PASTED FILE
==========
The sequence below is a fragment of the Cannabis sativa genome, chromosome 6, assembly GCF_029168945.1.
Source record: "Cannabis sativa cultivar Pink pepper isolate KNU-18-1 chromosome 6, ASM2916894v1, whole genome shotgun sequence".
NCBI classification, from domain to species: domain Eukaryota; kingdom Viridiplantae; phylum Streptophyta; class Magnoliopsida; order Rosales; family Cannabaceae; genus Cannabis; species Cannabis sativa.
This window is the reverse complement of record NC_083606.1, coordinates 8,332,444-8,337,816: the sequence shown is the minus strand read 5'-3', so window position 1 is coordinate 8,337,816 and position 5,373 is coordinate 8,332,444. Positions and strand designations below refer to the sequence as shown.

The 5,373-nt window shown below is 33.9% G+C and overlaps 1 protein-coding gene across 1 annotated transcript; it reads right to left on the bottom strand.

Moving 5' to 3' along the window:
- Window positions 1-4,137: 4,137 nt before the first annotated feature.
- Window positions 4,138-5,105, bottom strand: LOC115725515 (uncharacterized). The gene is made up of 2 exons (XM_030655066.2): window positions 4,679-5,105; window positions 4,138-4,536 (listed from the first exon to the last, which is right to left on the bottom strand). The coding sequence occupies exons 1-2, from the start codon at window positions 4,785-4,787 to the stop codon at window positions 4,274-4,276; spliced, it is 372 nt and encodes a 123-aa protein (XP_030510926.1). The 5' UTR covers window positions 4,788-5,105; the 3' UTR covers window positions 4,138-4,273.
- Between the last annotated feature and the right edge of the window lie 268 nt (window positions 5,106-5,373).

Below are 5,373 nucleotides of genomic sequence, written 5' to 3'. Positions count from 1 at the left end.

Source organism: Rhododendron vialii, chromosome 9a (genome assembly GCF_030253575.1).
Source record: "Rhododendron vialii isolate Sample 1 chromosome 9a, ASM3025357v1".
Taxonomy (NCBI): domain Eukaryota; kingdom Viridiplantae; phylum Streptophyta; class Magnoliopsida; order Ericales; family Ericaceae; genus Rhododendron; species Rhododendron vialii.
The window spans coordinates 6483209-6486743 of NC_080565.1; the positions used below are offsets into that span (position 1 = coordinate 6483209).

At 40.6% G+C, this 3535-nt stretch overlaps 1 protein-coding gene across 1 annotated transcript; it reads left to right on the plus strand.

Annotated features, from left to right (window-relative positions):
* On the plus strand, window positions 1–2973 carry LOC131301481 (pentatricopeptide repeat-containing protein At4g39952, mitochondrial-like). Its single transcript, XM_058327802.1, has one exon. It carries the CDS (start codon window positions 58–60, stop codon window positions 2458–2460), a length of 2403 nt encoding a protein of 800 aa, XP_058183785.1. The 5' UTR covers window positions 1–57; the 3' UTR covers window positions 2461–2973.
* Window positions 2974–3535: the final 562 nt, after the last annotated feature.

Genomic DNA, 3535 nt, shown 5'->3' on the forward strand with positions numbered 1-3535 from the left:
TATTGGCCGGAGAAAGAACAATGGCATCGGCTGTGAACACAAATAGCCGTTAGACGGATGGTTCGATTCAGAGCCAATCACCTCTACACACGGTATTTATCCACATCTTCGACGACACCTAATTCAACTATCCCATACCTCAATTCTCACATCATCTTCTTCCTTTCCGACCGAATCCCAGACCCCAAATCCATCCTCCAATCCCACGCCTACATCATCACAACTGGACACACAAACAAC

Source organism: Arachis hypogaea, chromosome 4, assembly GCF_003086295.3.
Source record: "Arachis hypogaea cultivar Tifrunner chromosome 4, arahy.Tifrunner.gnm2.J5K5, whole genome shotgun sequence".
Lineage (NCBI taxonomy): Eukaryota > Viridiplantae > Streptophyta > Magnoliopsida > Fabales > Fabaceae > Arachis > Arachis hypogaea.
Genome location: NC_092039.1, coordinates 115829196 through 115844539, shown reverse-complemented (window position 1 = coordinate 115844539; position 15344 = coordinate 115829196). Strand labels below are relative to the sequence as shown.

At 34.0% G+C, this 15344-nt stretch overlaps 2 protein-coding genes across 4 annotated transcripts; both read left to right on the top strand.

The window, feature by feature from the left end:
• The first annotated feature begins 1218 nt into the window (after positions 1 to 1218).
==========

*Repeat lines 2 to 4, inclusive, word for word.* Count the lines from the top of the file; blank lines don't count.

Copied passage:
Source record: "Cannabis sativa cultivar Pink pepper isolate KNU-18-1 chromosome 6, ASM2916894v1, whole genome shotgun sequence".
NCBI classification, from domain to species: domain Eukaryota; kingdom Viridiplantae; phylum Streptophyta; class Magnoliopsida; order Rosales; family Cannabaceae; genus Cannabis; species Cannabis sativa.
This window is the reverse complement of record NC_083606.1, coordinates 8,332,444-8,337,816: the sequence shown is the minus strand read 5'-3', so window position 1 is coordinate 8,337,816 and position 5,373 is coordinate 8,332,444. Positions and strand designations below refer to the sequence as shown.